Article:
Editor's Note: Master of Campion Hall Rev'd Dr James Hanvey, SJ, originally published the following reflection on the Sacred Heart of Jesus at the online journal of the Jesuits in Britain, Thinking Faith; we are republishing it here with their kind permission. You can see this article in its original format here.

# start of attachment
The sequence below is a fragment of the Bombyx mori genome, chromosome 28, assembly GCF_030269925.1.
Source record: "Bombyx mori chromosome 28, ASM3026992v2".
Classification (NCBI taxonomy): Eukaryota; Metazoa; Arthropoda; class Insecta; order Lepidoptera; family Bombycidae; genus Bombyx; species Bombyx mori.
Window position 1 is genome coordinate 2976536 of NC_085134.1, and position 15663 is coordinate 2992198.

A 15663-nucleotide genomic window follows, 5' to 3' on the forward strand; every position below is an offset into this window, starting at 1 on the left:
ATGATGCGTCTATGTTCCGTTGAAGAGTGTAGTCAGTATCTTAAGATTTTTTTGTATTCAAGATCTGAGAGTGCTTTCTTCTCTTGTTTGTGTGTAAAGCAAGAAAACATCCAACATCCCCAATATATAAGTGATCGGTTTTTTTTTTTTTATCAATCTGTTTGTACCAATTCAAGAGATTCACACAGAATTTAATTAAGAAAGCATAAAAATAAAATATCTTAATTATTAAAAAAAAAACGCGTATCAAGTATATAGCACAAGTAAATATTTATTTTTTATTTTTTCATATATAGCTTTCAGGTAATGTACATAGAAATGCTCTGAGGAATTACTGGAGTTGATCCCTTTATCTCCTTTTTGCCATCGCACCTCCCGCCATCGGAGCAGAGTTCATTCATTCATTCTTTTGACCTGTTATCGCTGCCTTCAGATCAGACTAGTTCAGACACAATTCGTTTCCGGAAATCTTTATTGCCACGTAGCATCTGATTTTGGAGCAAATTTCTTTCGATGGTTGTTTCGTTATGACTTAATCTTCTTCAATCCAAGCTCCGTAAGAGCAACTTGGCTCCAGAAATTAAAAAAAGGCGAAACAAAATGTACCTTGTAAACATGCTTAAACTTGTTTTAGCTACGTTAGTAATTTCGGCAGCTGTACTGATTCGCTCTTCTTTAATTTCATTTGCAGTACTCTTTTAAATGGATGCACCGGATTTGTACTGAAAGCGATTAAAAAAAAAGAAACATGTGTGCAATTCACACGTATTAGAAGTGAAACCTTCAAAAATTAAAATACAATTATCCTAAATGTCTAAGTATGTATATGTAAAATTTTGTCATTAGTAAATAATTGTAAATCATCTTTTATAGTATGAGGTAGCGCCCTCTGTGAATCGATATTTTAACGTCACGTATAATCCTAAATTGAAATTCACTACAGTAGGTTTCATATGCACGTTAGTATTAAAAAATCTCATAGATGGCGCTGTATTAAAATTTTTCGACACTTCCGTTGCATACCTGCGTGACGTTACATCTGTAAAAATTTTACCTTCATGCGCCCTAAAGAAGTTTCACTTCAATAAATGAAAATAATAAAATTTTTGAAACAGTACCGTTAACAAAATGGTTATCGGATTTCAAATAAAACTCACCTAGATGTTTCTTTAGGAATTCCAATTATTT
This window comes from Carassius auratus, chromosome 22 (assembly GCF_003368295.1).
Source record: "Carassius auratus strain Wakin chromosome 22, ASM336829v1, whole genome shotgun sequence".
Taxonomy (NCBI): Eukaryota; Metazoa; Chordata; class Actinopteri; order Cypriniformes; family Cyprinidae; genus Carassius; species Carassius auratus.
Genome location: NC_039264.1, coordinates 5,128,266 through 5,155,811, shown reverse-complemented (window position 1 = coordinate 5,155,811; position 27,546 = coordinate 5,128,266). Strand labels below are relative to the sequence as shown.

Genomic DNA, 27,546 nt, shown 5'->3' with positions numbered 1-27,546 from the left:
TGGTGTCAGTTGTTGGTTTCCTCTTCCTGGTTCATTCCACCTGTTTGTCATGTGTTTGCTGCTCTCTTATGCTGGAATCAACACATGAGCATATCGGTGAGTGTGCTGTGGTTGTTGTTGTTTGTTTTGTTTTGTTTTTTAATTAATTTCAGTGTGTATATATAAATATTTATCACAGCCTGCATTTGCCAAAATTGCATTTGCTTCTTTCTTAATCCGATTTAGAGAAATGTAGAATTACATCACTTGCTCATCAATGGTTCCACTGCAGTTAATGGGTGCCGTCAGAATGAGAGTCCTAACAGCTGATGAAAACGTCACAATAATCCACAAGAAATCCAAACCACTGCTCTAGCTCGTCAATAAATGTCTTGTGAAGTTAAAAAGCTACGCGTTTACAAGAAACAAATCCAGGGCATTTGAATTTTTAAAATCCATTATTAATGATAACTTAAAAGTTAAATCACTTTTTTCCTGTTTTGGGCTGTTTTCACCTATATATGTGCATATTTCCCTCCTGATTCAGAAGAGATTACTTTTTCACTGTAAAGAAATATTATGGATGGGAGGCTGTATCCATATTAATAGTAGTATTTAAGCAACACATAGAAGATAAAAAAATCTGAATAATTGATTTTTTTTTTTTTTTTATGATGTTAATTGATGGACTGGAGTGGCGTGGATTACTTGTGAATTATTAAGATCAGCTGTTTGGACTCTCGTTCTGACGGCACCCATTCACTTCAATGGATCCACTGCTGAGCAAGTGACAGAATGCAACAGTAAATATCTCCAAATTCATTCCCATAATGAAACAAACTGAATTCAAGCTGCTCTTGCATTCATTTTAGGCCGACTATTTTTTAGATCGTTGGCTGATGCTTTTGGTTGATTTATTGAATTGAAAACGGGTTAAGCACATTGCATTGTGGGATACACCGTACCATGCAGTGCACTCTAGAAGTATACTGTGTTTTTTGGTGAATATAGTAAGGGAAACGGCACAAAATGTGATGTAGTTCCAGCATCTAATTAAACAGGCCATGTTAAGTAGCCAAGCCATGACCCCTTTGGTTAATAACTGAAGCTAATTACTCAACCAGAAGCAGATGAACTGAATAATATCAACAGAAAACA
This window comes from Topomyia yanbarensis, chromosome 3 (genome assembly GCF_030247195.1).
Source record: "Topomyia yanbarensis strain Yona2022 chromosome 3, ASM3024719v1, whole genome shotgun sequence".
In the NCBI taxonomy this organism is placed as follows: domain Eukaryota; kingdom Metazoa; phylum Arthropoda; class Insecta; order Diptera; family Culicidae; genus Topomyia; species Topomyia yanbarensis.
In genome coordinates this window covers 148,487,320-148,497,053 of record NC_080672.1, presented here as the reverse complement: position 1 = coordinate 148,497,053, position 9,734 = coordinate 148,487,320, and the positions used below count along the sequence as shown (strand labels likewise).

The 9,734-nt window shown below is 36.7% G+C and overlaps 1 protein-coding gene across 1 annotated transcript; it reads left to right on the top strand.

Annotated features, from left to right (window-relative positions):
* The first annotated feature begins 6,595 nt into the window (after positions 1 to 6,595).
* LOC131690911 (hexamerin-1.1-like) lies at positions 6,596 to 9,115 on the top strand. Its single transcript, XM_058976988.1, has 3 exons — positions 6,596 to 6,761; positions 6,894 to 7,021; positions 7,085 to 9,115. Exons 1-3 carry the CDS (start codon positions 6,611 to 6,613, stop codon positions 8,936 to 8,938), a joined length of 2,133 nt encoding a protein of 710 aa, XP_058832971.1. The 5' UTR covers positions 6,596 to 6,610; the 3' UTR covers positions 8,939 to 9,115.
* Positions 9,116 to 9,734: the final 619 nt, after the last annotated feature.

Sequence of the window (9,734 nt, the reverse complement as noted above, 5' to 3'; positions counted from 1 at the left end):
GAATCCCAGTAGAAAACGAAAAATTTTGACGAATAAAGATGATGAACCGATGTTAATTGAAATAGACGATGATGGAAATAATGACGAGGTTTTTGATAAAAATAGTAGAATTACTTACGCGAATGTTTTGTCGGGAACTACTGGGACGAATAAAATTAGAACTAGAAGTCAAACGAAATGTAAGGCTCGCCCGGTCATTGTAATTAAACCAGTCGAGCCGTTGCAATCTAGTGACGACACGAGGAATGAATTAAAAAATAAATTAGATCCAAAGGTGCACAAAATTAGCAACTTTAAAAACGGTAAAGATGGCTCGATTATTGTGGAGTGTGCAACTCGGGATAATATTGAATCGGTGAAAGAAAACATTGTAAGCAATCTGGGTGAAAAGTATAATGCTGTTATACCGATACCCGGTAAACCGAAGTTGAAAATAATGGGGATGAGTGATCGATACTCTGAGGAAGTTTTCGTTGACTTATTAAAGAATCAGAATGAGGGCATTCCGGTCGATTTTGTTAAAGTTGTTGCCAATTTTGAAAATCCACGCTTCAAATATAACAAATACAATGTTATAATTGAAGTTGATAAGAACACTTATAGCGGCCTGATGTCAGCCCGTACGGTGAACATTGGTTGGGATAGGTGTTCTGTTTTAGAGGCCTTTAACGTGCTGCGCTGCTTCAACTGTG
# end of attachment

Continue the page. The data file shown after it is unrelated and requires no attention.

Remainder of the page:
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Manchester by the Sea is one of the most moving and satisfying films to be released in a long time. Its art is in its ‘unshowiness’, its integrity. Neither dark nor depressing, it has many dimensions and layers yet it remains always accessible. It is one of those rare works that has interiority and so we are engaged intellectually and affectively without the film needing to signpost its ‘meaning’ or show off with eloquent lines that stand in the way of the very feeling or thought they are intended to capture. There is meaning and there is eloquence but it comes through an honest inarticulacy which is filled with feeling and does not tame it.